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NBA Salary Cap 101 - the Cap, the Luxury Tax and the Apron

The NBA salary cap system is convoluted and complex. In this first of a series of articles, I hope to simplify and add clarity to these concepts. This first article explains the salary cap, the luxury tax and the apron.
by Jon Hamm Modified: May 9, 2014 at 2:54 pm •  Published: May 9, 2014

photo - You don't have to be Sam Presti to figure out the NBA salary cap. Just read Jon Hamm's NewsOK Contributor columns. Photo by Jim Beckel, The Oklahoman
You don't have to be Sam Presti to figure out the NBA salary cap. Just read Jon Hamm's NewsOK Contributor columns. Photo by Jim Beckel, The Oklahoman

The NBA’s salary cap figure for the 2013-14 season is $58.679 million. Recent calculations project a salary cap of $63.2 million for the 2014-15 season. The salary cap typically increases each season, though it actually decreased in the 2009-10 season (even the NBA was not immune to the impact of the 2008 global financial crisis).

Luxury Tax

A line in the financial sand is drawn roughly $12 million to $13 million above the salary cap. Teams are subject to a luxury tax if their payroll exceeds it. For the 2013-14 NBA season, the luxury tax line is $71.748 million. The luxury tax line is projected to rise to $77 million next season.

Prior to this season, the Luxury Tax was simple $1 for every $1 over the tax line. Starting this season, the tax rates are much stiffer, starting at $1.50 for every $1 over the tax line and increasing incrementally for every $5 million over the tax line. Starting next season, a team that has been a taxpayer in three out of the previous four seasons faces even higher rates thanks to a concept known as the Repeater Tax. Teams in a “repeat offender” situation would be hit with tax rates starting at $2.50 for every $1 over the luxury tax.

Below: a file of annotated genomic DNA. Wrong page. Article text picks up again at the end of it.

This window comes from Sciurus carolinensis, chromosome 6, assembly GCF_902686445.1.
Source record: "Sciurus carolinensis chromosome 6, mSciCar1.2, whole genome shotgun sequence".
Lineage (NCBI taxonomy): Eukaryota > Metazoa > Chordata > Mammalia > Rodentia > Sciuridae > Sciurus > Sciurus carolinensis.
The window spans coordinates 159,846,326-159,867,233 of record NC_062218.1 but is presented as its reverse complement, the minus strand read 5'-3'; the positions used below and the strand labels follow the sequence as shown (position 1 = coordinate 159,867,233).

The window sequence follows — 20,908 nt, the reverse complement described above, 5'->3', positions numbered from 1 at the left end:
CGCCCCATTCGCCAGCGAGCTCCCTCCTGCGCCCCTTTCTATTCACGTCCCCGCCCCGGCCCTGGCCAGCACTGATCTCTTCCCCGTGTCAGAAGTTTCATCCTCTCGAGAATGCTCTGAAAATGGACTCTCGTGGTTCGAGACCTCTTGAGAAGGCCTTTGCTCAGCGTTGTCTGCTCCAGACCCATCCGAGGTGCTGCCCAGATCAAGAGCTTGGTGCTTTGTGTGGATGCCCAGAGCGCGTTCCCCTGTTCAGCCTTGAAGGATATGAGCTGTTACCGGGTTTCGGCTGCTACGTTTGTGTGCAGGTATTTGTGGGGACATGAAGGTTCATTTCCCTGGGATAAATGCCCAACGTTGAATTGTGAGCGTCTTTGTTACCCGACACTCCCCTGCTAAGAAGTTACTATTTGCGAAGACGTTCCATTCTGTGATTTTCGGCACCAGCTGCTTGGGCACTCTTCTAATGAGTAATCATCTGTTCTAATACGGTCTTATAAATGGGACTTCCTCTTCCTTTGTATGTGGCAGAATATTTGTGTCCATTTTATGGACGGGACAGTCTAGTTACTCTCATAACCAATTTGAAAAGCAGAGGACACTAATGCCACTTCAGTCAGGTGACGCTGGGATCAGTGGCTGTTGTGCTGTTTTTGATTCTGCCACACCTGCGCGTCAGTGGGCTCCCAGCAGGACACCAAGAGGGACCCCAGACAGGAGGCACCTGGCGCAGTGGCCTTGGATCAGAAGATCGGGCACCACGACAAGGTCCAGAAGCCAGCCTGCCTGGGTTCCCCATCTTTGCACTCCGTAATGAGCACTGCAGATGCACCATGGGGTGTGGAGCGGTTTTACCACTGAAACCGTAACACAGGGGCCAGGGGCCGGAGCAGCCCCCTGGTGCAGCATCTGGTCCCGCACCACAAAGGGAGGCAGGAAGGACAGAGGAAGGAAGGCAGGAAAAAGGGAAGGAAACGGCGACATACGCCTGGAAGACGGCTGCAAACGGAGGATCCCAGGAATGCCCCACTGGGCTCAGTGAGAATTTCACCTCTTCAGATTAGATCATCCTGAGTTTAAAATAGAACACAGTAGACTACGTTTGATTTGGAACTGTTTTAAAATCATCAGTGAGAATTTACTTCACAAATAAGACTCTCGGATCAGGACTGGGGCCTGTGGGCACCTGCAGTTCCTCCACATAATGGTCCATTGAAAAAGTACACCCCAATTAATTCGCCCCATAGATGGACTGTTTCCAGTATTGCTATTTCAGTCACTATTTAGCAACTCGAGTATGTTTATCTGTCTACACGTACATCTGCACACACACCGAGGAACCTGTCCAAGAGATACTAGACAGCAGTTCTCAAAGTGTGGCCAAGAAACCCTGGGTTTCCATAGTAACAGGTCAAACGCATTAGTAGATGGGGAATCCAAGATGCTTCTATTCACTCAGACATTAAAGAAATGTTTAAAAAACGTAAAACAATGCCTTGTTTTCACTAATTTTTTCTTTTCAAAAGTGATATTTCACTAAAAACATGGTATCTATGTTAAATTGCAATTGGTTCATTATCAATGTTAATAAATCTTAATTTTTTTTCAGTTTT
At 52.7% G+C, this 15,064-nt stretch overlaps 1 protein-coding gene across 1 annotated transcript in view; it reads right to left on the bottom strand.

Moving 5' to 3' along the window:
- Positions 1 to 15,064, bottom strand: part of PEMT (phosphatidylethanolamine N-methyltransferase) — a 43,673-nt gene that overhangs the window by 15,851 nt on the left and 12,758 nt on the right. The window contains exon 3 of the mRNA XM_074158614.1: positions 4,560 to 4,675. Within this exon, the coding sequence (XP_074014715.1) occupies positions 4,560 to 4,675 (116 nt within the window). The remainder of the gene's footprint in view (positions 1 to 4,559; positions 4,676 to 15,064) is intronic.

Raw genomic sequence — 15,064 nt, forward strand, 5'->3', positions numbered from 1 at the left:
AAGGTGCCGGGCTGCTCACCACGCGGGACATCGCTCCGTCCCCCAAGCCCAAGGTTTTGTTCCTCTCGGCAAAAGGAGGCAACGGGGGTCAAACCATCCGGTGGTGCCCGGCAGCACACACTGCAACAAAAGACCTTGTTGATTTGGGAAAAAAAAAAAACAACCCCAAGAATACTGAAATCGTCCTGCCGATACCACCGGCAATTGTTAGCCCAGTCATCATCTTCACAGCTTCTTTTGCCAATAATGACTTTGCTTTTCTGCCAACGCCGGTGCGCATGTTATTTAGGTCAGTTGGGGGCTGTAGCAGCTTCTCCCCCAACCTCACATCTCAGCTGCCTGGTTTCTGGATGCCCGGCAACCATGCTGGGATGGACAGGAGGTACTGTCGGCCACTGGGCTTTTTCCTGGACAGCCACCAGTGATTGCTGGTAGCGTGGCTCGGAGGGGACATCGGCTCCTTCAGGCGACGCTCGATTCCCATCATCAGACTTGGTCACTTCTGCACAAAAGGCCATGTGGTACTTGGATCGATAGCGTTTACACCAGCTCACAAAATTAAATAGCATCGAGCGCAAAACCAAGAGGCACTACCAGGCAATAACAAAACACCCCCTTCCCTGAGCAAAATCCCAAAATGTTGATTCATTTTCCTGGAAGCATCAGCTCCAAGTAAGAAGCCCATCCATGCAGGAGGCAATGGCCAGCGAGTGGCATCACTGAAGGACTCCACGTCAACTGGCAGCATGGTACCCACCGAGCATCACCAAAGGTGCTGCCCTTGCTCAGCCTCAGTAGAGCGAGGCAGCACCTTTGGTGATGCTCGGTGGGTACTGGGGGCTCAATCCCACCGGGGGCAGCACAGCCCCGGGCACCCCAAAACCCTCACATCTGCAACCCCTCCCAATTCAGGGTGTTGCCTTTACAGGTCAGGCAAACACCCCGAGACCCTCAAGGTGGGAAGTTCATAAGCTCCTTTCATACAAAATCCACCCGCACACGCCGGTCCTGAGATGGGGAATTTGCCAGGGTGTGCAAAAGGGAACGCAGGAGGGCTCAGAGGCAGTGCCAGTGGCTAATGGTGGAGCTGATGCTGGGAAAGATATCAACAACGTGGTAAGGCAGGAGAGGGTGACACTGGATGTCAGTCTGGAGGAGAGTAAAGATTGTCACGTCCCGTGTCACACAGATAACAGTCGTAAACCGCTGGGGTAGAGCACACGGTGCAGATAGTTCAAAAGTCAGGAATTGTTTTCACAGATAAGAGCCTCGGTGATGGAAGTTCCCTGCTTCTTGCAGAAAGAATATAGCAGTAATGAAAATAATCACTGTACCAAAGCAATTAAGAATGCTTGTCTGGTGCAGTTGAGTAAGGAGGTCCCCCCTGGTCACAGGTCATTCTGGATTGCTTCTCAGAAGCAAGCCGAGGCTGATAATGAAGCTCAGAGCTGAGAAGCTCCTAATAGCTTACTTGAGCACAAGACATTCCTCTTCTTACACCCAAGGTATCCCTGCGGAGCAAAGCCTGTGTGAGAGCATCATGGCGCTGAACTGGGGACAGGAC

The Brooklyn Nets ran up a luxury tax bill of over $80 million this season. A handful of teams, including the Sonics/Thunder, have never paid luxury tax since the rule’s inception prior to the 2002-03 season. The New York Knicks have paid the most luxury tax in the league, forking over $205 million in tax bills. That has bought the team only five playoff series over the past 11 seasons.

The Apron

In 2011 the NBA introduced another level above the luxury tax line known as the “apron”. This is a line $4 million above the luxury tax line. If a team’s payroll is above this level, they essentially lose access to several salary cap exceptions. If a team is under the apron but uses certain salary cap exceptions, they will be hard-capped at the apron until the following June 30. And by hard-capped, I’m referring to the NFL-style hard cap. If a team is subject to the hard cap, has 10 players under contract and a payroll at the apron, they don’t get exceptions to sign more players.

For example, Brooklyn worked its payroll into and above the apron with the trades and re-signings they’ve made over the past few seasons, but they have not triggered a hard cap. On the other hand, the Minnesota Timberwolves are hard capped for this season. They acquired Kevin Martin from Oklahoma City in a sign-and-trade transaction and used other exceptions that trigger the hard cap. The T’Wolves aren’t in a crunch, however, since their team payroll is about $6 million under the apron.

The rest of the rules surrounding signing, trading and waiving players work around these three concepts. I will elaborate on some of these convoluted rules, and how the Thunder used them to their advantage, in subsequent writings.

by Jon Hamm
NewsOK Contributor
I am a long-time follower of NBA basketball. While I love the sport, it's the behind-the-scenes activity that fascinates me most. For over 20 years I have studied how the NBA's Collective Bargaining Agreement impacts the final product. I was...
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